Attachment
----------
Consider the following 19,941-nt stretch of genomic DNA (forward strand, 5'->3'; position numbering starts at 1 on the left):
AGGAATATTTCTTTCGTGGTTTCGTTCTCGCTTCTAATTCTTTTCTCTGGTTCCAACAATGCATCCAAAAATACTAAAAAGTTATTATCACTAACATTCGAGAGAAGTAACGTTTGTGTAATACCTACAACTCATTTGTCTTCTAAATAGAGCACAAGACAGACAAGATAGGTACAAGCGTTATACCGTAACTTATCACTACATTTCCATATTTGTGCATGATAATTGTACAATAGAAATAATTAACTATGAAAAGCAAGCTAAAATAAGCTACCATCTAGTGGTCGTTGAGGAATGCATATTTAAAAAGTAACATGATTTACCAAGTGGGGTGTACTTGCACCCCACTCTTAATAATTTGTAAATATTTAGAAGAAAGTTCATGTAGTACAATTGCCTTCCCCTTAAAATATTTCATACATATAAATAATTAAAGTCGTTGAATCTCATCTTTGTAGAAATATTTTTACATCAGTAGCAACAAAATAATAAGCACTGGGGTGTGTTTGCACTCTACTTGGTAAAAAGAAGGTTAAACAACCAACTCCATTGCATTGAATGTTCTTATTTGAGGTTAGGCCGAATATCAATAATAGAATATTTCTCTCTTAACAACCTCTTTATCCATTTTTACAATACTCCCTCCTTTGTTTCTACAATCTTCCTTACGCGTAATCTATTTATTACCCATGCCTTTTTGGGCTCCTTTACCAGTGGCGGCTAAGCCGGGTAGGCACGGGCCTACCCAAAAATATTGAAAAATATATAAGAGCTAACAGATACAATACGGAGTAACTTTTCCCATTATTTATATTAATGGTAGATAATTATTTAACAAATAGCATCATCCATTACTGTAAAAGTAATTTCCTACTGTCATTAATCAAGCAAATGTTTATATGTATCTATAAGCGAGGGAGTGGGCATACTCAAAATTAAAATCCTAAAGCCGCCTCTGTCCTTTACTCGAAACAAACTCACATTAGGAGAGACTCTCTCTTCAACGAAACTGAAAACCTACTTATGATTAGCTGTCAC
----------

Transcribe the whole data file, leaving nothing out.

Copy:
Consider the following 19,941-nt stretch of genomic DNA (forward strand, 5'->3'; position numbering starts at 1 on the left):
AGGAATATTTCTTTCGTGGTTTCGTTCTCGCTTCTAATTCTTTTCTCTGGTTCCAACAATGCATCCAAAAATACTAAAAAGTTATTATCACTAACATTCGAGAGAAGTAACGTTTGTGTAATACCTACAACTCATTTGTCTTCTAAATAGAGCACAAGACAGACAAGATAGGTACAAGCGTTATACCGTAACTTATCACTACATTTCCATATTTGTGCATGATAATTGTACAATAGAAATAATTAACTATGAAAAGCAAGCTAAAATAAGCTACCATCTAGTGGTCGTTGAGGAATGCATATTTAAAAAGTAACATGATTTACCAAGTGGGGTGTACTTGCACCCCACTCTTAATAATTTGTAAATATTTAGAAGAAAGTTCATGTAGTACAATTGCCTTCCCCTTAAAATATTTCATACATATAAATAATTAAAGTCGTTGAATCTCATCTTTGTAGAAATATTTTTACATCAGTAGCAACAAAATAATAAGCACTGGGGTGTGTTTGCACTCTACTTGGTAAAAAGAAGGTTAAACAACCAACTCCATTGCATTGAATGTTCTTATTTGAGGTTAGGCCGAATATCAATAATAGAATATTTCTCTCTTAACAACCTCTTTATCCATTTTTACAATACTCCCTCCTTTGTTTCTACAATCTTCCTTACGCGTAATCTATTTATTACCCATGCCTTTTTGGGCTCCTTTACCAGTGGCGGCTAAGCCGGGTAGGCACGGGCCTACCCAAAAATATTGAAAAATATATAAGAGCTAACAGATACAATACGGAGTAACTTTTCCCATTATTTATATTAATGGTAGATAATTATTTAACAAATAGCATCATCCATTACTGTAAAAGTAATTTCCTACTGTCATTAATCAAGCAAATGTTTATATGTATCTATAAGCGAGGGAGTGGGCATACTCAAAATTAAAATCCTAAAGCCGCCTCTGTCCTTTACTCGAAACAAACTCACATTAGGAGAGACTCTCTCTTCAACGAAACTGAAAACCTACTTATGATTAGCTGTCAC